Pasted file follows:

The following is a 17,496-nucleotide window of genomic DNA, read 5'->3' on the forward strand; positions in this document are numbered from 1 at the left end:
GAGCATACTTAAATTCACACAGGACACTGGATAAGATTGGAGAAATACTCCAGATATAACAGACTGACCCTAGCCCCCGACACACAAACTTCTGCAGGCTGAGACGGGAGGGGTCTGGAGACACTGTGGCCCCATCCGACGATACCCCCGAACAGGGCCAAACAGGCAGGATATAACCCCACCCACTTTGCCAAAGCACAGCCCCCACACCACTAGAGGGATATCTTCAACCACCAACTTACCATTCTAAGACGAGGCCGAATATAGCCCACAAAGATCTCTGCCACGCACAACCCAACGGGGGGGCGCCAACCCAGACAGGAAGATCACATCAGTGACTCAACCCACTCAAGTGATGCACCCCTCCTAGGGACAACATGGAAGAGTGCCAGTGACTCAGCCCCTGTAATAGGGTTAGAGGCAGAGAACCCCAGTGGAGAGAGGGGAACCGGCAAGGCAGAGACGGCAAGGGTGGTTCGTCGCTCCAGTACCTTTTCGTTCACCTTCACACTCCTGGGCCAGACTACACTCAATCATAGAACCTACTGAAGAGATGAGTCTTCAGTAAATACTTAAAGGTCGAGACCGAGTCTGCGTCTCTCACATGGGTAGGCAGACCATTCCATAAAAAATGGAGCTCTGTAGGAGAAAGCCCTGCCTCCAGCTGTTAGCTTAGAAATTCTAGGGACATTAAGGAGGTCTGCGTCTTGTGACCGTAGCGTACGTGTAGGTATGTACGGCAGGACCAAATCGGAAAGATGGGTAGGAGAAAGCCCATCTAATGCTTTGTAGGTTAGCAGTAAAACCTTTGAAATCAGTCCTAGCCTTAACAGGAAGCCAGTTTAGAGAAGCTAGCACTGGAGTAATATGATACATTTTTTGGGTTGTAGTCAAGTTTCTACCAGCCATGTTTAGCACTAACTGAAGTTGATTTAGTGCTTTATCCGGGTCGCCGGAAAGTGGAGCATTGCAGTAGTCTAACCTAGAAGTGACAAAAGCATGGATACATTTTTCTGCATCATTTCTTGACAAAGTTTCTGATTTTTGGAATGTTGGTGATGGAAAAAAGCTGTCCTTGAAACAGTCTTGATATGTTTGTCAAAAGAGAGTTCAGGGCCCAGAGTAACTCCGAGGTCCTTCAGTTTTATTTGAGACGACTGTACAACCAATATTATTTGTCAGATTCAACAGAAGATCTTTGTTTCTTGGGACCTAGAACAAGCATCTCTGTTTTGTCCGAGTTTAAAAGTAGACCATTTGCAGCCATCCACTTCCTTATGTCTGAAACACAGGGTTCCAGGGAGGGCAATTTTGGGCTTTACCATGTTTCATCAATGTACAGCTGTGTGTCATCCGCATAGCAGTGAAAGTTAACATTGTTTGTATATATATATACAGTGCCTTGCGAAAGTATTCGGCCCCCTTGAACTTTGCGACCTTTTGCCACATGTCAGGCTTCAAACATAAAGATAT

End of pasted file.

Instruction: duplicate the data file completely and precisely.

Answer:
The following is a 17,496-nucleotide window of genomic DNA, read 5'->3' on the forward strand; positions in this document are numbered from 1 at the left end:
GAGCATACTTAAATTCACACAGGACACTGGATAAGATTGGAGAAATACTCCAGATATAACAGACTGACCCTAGCCCCCGACACACAAACTTCTGCAGGCTGAGACGGGAGGGGTCTGGAGACACTGTGGCCCCATCCGACGATACCCCCGAACAGGGCCAAACAGGCAGGATATAACCCCACCCACTTTGCCAAAGCACAGCCCCCACACCACTAGAGGGATATCTTCAACCACCAACTTACCATTCTAAGACGAGGCCGAATATAGCCCACAAAGATCTCTGCCACGCACAACCCAACGGGGGGGCGCCAACCCAGACAGGAAGATCACATCAGTGACTCAACCCACTCAAGTGATGCACCCCTCCTAGGGACAACATGGAAGAGTGCCAGTGACTCAGCCCCTGTAATAGGGTTAGAGGCAGAGAACCCCAGTGGAGAGAGGGGAACCGGCAAGGCAGAGACGGCAAGGGTGGTTCGTCGCTCCAGTACCTTTTCGTTCACCTTCACACTCCTGGGCCAGACTACACTCAATCATAGAACCTACTGAAGAGATGAGTCTTCAGTAAATACTTAAAGGTCGAGACCGAGTCTGCGTCTCTCACATGGGTAGGCAGACCATTCCATAAAAAATGGAGCTCTGTAGGAGAAAGCCCTGCCTCCAGCTGTTAGCTTAGAAATTCTAGGGACATTAAGGAGGTCTGCGTCTTGTGACCGTAGCGTACGTGTAGGTATGTACGGCAGGACCAAATCGGAAAGATGGGTAGGAGAAAGCCCATCTAATGCTTTGTAGGTTAGCAGTAAAACCTTTGAAATCAGTCCTAGCCTTAACAGGAAGCCAGTTTAGAGAAGCTAGCACTGGAGTAATATGATACATTTTTTGGGTTGTAGTCAAGTTTCTACCAGCCATGTTTAGCACTAACTGAAGTTGATTTAGTGCTTTATCCGGGTCGCCGGAAAGTGGAGCATTGCAGTAGTCTAACCTAGAAGTGACAAAAGCATGGATACATTTTTCTGCATCATTTCTTGACAAAGTTTCTGATTTTTGGAATGTTGGTGATGGAAAAAAGCTGTCCTTGAAACAGTCTTGATATGTTTGTCAAAAGAGAGTTCAGGGCCCAGAGTAACTCCGAGGTCCTTCAGTTTTATTTGAGACGACTGTACAACCAATATTATTTGTCAGATTCAACAGAAGATCTTTGTTTCTTGGGACCTAGAACAAGCATCTCTGTTTTGTCCGAGTTTAAAAGTAGACCATTTGCAGCCATCCACTTCCTTATGTCTGAAACACAGGGTTCCAGGGAGGGCAATTTTGGGCTTTACCATGTTTCATCAATGTACAGCTGTGTGTCATCCGCATAGCAGTGAAAGTTAACATTGTTTGTATATATATATACAGTGCCTTGCGAAAGTATTCGGCCCCCTTGAACTTTGCGACCTTTTGCCACATGTCAGGCTTCAAACATAAAGATAT